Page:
Ah, Fortnite, the game we parents love to hate—or is it hate to love? If you’re into gaming, you’re likely jockeying with your teen to outlast and outlive your competitors in Fortnite. But if you’re not a gamer, you’re probably scratching your head at the popularity of the battle royale game. If you haven’t played Fortnite, it might be helpful to understand why your kid loves it so much.
What is Fortnite?
Fortnite is a player versus player (PvP) multi-platform battle royale game in which players must scavenge items for survival and kill (or be killed) to be the last player standing and claim rights to being the “King of the Mountain.” Players are dropped into the real-time game and pitted against 99 other players in the battle to survive. As players move through the playing area, they must find items to help aid them in their survival, with weapons being the key to picking off other players.
Players can build structures to evade being killed or create a type of hunting blind to take sniper shots at other players within range. Once someone offs the second to last player, the remaining player claims the “Victory Royale” and players queue up to take part in another battle royale.
Why is Fortnite so Popular with Teens?
Thanks to the internet, gaming can be a highly social activity. Fortnite appeals to teens for a variety of reasons:
- It happens in real time and competitors are real people.
- Kids can play it alone or as part of a team.
- It can be played across all platforms, including mobile devices, and has all of the attractive features of a console or PC game.
- Gameplay is relatively short, allowing players to easily drop into a game during short periods of downtime.
- It’s free to play.
It’s rare to find a game like Fortnite for two reasons. First, it is available free of charge. Second, it allows players to experience full gameplay without additional costs. Fortnite makes money through optional in-app purchases that allow players to enhance their gameplay. The most popular purchased enhancement is the ability to fully customize and outfit one’s avatar.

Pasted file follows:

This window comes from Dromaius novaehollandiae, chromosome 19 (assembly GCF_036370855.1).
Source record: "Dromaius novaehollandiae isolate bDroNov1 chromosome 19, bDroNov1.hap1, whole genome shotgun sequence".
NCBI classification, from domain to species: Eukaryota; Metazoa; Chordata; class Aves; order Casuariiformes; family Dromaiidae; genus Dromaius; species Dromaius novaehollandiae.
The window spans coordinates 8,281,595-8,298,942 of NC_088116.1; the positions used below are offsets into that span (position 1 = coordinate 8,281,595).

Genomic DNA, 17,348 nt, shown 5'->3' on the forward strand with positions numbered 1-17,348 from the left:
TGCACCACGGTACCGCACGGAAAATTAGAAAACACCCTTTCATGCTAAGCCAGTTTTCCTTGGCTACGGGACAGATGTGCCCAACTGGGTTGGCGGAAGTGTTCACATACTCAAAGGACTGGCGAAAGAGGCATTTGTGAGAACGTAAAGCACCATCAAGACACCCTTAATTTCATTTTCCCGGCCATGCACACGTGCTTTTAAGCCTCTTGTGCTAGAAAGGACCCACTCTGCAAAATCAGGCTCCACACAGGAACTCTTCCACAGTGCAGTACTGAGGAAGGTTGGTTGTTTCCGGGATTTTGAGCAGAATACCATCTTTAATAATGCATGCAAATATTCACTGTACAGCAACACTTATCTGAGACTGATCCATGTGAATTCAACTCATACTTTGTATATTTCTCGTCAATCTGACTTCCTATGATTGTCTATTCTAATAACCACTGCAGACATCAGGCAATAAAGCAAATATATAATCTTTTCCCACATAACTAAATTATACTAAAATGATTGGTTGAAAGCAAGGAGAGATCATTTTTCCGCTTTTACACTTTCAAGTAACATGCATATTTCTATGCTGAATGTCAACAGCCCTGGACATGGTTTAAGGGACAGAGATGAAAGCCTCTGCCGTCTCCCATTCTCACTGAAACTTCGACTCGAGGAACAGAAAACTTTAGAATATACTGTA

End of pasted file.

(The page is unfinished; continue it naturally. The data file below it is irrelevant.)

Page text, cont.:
Should Parents be Concerned?
There are benefits to playing video games but, as with anything, moderation is key—especially with video games like Fortnite, which are designed to keep players playing. It can seem like the game is taking over your kid’s life, getting in the way of schoolwork, adequate sleep, household chores, and family time.
These concerns are not without merit. Obsessive gaming has recently been categorized as a “gaming disorder” by the World Health Organization (WHO). It is “characterized by impaired control over gaming, increasing priority given to gaming over other activities to the extent that gaming takes precedence over other interests and daily activities, and continuation or escalation of gaming despite the occurrence of negative consequences.”
Mike Langlois, a psychotherapist specializing in gaming, social media, and psychology, bridges the gap between gaming kids and their parents. Langlois encourages parents to change their perspective of gaming. Instead of seeing it as an isolated activity, understand it is one that’s very social in nature. In fact, online gaming is how many teen boys spend time socializing with their peers.
“The conflicts I see are usually parents worried about their kid’s academic performance, sleep, or engagement with the family,” says Langlois. It’s normal for teens to want to stay up late and hang out or socialize with their peers, says Langlois, and kids will always find a way to divert and distract themselves. “The trick is to understand when something is normative adolescent behavior and when it’s something more difficult.”
For parents, it can be a good idea to take a step back and sync your sense of time with your child’s. Langlois encourages parents to adjust the way they create time constraints regarding the game their child is playing. “We want to teach kids how to handle time,” he says. He suggests that parents ask how long the game typically lasts or how many games your child can play in half an hour, and then work from there.
Approaching time limits in this way makes us aware of what our child is doing. It’s also more realistic (and less likely to cause a fight) to tell a kid that he can play two more rounds of Fortnite before he needs to switch activities. If you have a Minecraft aficionado, tell them they can finish their build. If he is a World of Warcraft player, he can finish one more quest.
Instead of intervening when you think your child is not balancing their time appropriately, let them figure it out. Our teens are trying to learn how to regulate their lives. We need to give them the space to work it out—despite it being our nature to regulate for them. “Parents are far too quick to jump in and intervene,” says Langlois. “Part of helping a teen find balance is letting them experience being imbalanced.”
He wants parents to consider the value playfulness in their child’s life— and to join in. “Parents need to cultivate a better attitude with their kids around playfulness. It’s a basic building block for creative thinking,” he says. “Play these games with your kids,” he says. “Play them and let them teach you how to play them.”